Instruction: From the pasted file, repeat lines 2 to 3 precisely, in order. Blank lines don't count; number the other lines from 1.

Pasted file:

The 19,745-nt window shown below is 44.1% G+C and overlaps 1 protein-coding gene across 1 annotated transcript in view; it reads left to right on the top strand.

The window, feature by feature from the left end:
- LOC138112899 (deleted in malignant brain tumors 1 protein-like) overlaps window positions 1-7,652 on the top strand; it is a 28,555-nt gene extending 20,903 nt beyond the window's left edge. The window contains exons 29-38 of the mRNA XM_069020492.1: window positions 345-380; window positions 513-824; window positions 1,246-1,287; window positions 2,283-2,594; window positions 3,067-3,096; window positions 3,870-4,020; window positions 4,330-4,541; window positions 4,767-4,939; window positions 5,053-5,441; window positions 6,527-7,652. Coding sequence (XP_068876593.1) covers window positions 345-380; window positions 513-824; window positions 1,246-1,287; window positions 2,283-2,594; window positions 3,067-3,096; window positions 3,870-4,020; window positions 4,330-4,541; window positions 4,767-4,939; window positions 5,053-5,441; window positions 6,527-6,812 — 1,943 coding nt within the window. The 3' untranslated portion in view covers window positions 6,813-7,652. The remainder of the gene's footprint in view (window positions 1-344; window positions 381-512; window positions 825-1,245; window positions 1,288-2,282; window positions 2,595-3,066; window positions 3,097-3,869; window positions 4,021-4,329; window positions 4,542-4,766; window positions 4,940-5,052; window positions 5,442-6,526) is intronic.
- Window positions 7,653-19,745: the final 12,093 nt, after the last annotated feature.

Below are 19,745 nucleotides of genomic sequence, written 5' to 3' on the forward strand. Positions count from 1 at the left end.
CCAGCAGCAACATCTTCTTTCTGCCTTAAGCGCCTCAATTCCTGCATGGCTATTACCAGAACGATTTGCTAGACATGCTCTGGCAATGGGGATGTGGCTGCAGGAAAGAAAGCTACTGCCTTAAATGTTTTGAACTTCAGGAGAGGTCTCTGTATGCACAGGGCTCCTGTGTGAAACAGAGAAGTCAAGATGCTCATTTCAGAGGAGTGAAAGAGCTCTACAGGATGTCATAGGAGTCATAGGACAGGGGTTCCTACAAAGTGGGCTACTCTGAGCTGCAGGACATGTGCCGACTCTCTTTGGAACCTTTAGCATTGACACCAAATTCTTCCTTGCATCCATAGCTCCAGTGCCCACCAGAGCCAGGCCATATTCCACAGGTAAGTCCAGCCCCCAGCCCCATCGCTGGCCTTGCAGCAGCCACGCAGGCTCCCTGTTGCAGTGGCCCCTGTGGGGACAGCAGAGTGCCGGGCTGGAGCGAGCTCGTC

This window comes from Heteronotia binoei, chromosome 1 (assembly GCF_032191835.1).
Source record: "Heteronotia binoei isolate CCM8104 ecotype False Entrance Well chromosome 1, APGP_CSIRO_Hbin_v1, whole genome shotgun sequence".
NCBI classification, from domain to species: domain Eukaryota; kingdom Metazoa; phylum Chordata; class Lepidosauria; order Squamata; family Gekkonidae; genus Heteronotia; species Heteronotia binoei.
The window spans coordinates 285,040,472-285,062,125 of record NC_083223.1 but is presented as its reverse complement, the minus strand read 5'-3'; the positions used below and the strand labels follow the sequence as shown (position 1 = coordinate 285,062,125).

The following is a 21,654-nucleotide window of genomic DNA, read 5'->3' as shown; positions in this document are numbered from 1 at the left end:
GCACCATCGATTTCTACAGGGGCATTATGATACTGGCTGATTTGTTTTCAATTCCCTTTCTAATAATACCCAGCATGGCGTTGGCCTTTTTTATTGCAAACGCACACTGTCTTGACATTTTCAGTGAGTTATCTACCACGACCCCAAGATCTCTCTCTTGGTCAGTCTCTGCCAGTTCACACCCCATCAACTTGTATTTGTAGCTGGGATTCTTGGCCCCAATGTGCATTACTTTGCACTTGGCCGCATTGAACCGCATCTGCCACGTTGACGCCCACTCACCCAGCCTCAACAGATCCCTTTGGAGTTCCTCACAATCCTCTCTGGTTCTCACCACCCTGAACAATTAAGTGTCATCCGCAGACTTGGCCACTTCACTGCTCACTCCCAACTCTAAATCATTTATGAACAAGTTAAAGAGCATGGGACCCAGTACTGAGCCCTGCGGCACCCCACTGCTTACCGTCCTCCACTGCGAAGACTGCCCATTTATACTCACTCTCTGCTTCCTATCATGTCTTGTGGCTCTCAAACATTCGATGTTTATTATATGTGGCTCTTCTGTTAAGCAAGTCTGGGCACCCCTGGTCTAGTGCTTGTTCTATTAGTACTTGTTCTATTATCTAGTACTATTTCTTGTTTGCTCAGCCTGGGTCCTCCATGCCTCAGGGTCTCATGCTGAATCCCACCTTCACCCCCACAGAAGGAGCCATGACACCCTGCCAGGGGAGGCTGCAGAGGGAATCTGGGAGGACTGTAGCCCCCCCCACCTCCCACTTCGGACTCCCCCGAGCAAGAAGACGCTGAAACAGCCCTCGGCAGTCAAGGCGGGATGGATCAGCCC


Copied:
The window, feature by feature from the left end:
- LOC138112899 (deleted in malignant brain tumors 1 protein-like) overlaps window positions 1-7,652 on the top strand; it is a 28,555-nt gene extending 20,903 nt beyond the window's left edge. The window contains exons 29-38 of the mRNA XM_069020492.1: window positions 345-380; window positions 513-824; window positions 1,246-1,287; window positions 2,283-2,594; window positions 3,067-3,096; window positions 3,870-4,020; window positions 4,330-4,541; window positions 4,767-4,939; window positions 5,053-5,441; window positions 6,527-7,652. Coding sequence (XP_068876593.1) covers window positions 345-380; window positions 513-824; window positions 1,246-1,287; window positions 2,283-2,594; window positions 3,067-3,096; window positions 3,870-4,020; window positions 4,330-4,541; window positions 4,767-4,939; window positions 5,053-5,441; window positions 6,527-6,812 — 1,943 coding nt within the window. The 3' untranslated portion in view covers window positions 6,813-7,652. The remainder of the gene's footprint in view (window positions 1-344; window positions 381-512; window positions 825-1,245; window positions 1,288-2,282; window positions 2,595-3,066; window positions 3,097-3,869; window positions 4,021-4,329; window positions 4,542-4,766; window positions 4,940-5,052; window positions 5,442-6,526) is intronic.